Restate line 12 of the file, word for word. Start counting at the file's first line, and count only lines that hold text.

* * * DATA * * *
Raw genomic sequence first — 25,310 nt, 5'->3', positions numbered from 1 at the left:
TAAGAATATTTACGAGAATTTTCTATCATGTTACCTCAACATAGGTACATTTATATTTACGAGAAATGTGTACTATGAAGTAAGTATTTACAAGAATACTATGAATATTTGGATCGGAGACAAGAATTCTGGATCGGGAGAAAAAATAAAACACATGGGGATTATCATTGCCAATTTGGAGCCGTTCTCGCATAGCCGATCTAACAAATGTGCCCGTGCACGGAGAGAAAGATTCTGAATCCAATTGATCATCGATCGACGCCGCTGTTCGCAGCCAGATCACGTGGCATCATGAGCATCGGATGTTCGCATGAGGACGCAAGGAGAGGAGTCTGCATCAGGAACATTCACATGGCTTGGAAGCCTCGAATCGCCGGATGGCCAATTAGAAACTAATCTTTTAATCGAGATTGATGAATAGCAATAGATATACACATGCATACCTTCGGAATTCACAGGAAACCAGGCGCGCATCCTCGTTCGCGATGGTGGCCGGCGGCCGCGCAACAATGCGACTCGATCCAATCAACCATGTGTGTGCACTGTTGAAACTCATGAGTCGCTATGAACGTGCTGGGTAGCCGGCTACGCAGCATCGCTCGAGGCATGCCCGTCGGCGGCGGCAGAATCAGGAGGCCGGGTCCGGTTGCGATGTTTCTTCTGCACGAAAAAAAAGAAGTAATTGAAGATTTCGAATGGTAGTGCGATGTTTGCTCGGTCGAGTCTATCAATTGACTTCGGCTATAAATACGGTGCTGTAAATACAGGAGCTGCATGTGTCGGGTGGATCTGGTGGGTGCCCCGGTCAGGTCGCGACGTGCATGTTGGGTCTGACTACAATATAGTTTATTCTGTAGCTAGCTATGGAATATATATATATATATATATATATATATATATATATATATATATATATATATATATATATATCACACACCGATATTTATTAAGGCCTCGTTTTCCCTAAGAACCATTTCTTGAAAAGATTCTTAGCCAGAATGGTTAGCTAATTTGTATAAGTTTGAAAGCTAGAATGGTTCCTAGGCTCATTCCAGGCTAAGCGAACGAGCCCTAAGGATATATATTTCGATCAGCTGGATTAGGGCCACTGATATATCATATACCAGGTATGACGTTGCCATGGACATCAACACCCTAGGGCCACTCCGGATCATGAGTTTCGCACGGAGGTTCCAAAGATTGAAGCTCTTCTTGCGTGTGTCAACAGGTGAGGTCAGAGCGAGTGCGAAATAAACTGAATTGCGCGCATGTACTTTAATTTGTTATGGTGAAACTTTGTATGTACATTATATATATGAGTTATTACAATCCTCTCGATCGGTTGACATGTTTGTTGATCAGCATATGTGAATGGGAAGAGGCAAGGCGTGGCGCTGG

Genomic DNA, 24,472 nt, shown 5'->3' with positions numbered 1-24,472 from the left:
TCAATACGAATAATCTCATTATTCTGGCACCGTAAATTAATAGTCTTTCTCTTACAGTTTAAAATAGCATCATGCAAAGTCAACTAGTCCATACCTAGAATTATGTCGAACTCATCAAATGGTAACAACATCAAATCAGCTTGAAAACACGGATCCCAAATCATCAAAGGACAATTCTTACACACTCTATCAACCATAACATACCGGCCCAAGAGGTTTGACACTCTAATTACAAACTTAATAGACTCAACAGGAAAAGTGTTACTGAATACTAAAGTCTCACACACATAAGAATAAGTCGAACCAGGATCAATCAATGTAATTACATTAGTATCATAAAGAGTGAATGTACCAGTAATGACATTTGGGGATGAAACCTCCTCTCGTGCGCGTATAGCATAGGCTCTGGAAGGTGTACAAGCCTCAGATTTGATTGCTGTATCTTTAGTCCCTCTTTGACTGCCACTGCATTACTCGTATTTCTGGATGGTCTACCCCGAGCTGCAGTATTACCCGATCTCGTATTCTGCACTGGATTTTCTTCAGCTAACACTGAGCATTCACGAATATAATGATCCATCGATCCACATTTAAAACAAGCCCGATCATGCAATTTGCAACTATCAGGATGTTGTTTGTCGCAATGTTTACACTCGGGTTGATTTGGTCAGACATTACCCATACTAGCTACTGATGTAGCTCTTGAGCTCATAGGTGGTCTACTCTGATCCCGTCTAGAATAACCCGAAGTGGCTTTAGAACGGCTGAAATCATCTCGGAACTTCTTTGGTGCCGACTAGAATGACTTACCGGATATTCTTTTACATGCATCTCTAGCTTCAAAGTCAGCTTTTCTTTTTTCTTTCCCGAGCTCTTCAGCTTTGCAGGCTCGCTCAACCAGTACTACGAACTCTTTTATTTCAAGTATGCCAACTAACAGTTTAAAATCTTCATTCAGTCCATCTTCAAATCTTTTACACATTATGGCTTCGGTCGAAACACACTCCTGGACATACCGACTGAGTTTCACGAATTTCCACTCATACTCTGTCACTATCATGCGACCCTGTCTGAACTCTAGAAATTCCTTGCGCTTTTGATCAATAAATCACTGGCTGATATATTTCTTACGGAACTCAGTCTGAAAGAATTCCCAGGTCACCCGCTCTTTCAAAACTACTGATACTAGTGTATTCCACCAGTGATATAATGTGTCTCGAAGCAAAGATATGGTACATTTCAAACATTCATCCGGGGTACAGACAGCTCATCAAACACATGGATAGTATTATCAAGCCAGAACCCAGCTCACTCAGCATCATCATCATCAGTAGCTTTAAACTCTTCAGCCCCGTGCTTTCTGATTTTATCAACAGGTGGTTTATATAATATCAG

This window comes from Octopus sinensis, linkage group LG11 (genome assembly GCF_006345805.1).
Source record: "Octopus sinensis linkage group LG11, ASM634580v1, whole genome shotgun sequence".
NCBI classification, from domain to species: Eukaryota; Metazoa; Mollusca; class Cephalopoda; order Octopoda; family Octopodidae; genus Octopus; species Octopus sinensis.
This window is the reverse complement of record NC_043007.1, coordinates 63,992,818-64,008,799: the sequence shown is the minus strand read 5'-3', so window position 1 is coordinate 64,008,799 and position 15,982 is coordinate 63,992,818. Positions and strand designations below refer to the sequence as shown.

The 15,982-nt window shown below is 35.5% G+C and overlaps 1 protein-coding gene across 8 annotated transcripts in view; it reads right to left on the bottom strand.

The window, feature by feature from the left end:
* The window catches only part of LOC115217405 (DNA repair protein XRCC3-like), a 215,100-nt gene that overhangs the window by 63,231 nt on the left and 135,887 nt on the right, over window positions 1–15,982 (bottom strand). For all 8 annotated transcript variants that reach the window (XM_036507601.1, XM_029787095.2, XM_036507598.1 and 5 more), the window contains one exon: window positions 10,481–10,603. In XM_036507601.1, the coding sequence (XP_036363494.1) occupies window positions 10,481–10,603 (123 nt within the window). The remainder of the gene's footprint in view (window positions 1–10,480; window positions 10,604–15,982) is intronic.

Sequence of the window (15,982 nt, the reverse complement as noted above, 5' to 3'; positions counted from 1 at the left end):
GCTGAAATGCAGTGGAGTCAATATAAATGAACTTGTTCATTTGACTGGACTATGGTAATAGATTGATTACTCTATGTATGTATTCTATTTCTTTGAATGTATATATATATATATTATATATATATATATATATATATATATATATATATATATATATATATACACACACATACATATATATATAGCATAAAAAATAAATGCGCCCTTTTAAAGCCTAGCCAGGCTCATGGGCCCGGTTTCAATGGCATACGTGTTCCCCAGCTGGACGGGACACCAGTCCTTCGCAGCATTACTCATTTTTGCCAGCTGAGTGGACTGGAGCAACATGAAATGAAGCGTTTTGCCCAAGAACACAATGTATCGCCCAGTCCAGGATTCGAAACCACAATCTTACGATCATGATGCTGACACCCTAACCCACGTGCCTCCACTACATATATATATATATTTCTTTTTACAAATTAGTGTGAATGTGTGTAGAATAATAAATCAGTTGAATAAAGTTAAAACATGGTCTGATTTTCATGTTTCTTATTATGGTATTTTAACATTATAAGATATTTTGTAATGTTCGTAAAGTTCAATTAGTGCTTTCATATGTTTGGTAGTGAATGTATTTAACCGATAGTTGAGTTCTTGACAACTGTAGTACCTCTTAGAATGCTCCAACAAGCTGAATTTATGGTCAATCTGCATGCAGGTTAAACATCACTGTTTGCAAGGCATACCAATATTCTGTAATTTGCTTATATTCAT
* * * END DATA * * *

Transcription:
Sequence of the window (15,982 nt, the reverse complement as noted above, 5' to 3'; positions counted from 1 at the left end):